Weight ordinate method
The basis of this calculation method is that the color valence is calculated from the sum of the spectral color valences (λ) and spans the color space perceived by the eye . The standard color values are usually preferred. These are tabulated by the CIE for the standard valence system.
- according to the laws of transformations in vector space , so too
- if the introduced standard valence system is used.
For the calculation, this can now be resolved for the respective wavelength-indicated values A λ as A w at the point . For the spectral radiance of the light source A λ so etc. and thus dλ integrates dw here.
For the practical calculation it is necessary to switch from the integral to the sum dλ → δλ. Depending on the required accuracy, measurement intervals of 10 nm are common in color measurement today, while simple color measurement devices still use 16 values at 20 nm intervals. When using the tables at 5 nm intervals, 5 nm can be selected in accordance with the ISO and DIN standards for higher demands.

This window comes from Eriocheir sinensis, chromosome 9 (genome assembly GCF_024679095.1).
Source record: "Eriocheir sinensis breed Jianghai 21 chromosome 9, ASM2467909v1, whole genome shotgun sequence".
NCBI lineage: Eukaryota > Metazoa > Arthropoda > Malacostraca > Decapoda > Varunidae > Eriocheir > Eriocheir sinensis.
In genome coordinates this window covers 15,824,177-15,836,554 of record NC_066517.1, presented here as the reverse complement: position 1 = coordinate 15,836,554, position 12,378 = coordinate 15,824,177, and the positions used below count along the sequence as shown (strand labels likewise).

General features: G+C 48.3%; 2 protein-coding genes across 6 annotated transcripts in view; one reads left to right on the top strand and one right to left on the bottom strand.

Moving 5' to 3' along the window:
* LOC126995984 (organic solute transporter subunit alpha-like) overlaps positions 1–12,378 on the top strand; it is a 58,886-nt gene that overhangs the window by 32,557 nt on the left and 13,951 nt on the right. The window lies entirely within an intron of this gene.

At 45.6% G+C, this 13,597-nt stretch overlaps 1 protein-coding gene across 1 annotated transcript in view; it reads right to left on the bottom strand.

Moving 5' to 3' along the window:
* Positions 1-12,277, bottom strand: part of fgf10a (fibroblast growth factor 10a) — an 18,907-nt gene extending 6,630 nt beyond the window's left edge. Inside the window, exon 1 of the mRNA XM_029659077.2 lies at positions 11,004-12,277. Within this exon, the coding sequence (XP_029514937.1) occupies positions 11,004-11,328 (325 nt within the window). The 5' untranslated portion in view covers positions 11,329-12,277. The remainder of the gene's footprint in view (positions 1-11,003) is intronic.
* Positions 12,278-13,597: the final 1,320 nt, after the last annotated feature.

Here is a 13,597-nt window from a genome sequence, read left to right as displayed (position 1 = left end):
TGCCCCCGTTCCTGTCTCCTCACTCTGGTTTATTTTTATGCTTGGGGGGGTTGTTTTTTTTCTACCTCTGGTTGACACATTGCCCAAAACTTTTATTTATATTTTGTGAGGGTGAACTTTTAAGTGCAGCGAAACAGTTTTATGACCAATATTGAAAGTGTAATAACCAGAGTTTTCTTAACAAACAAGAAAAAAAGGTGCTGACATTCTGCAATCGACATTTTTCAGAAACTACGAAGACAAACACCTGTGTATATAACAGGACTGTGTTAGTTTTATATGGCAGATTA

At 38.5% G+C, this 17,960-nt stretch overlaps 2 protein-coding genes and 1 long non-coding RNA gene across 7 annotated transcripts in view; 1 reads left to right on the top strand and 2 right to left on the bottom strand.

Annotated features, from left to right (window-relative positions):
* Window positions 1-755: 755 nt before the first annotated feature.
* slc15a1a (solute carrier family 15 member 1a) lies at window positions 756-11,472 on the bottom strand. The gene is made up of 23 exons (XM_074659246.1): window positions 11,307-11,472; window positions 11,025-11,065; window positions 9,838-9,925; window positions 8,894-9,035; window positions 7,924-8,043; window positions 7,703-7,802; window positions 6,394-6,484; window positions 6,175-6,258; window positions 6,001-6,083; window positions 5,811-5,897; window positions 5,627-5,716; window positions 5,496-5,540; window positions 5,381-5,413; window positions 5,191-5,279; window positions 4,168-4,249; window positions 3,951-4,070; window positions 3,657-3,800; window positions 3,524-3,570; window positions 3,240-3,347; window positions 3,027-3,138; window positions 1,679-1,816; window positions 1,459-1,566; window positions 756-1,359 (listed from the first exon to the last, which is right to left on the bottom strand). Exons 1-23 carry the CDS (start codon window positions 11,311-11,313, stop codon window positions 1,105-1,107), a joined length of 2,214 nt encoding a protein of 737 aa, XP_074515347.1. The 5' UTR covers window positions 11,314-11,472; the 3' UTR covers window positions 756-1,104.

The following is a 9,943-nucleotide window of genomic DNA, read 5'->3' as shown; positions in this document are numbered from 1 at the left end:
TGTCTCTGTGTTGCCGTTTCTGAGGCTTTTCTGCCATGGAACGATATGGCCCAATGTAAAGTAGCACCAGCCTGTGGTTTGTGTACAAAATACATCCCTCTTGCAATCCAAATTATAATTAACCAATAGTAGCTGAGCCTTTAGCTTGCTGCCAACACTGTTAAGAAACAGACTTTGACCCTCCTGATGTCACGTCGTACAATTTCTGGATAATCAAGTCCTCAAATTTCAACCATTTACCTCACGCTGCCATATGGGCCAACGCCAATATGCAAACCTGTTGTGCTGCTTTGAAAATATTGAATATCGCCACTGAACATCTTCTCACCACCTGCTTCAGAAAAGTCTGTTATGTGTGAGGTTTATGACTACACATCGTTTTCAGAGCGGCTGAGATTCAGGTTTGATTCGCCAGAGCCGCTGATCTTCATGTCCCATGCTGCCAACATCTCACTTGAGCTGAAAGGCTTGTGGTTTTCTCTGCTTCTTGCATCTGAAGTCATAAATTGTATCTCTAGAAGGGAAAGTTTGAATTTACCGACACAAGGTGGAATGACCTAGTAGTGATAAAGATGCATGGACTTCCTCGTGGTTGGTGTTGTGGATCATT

The addition of the product now results in the color value X, correspondingly with the color value and with then . However, it is still standardized, mostly on , i.e. with .
However, in the case of body colors or reflective colors, the radiation S λ emanating from the light source is changed by the spectral properties of the surface in question. For the color stimulus function φ (λ) that hits the eye, the color in the real sense, this “influenced” spectral radiance must be used. This is either the spectral reflectance curve β (λ) for surface colors or the spectral transmission curve τ (λ) for reflective colors. The spectral color stimulus φ λ is now φ λ = S λ · β λ for the spectral reflectance and accordingly φ λ = S λ · τ λ for the spectral transmittance